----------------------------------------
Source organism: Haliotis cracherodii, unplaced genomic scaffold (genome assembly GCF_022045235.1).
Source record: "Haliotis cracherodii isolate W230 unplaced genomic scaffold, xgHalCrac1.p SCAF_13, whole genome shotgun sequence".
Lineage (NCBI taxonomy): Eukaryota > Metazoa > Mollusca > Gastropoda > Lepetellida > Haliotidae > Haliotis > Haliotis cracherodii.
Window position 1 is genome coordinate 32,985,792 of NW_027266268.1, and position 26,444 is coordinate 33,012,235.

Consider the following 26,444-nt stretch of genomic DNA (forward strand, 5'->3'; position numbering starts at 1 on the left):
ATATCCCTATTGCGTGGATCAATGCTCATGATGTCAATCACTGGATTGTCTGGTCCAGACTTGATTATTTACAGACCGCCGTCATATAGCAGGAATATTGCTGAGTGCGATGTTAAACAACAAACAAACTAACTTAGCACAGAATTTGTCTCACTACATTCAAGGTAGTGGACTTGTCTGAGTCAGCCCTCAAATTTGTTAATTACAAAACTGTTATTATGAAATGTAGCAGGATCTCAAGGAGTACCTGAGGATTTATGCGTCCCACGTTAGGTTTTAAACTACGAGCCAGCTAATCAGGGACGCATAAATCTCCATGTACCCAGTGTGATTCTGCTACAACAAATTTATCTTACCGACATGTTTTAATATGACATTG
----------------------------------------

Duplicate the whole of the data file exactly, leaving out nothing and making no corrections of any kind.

Source organism: Haliotis cracherodii, unplaced genomic scaffold (genome assembly GCF_022045235.1).
Source record: "Haliotis cracherodii isolate W230 unplaced genomic scaffold, xgHalCrac1.p SCAF_13, whole genome shotgun sequence".
Lineage (NCBI taxonomy): Eukaryota > Metazoa > Mollusca > Gastropoda > Lepetellida > Haliotidae > Haliotis > Haliotis cracherodii.
Window position 1 is genome coordinate 32,985,792 of NW_027266268.1, and position 26,444 is coordinate 33,012,235.

Consider the following 26,444-nt stretch of genomic DNA (forward strand, 5'->3'; position numbering starts at 1 on the left):
ATATCCCTATTGCGTGGATCAATGCTCATGATGTCAATCACTGGATTGTCTGGTCCAGACTTGATTATTTACAGACCGCCGTCATATAGCAGGAATATTGCTGAGTGCGATGTTAAACAACAAACAAACTAACTTAGCACAGAATTTGTCTCACTACATTCAAGGTAGTGGACTTGTCTGAGTCAGCCCTCAAATTTGTTAATTACAAAACTGTTATTATGAAATGTAGCAGGATCTCAAGGAGTACCTGAGGATTTATGCGTCCCACGTTAGGTTTTAAACTACGAGCCAGCTAATCAGGGACGCATAAATCTCCATGTACCCAGTGTGATTCTGCTACAACAAATTTATCTTACCGACATGTTTTAATATGACATTG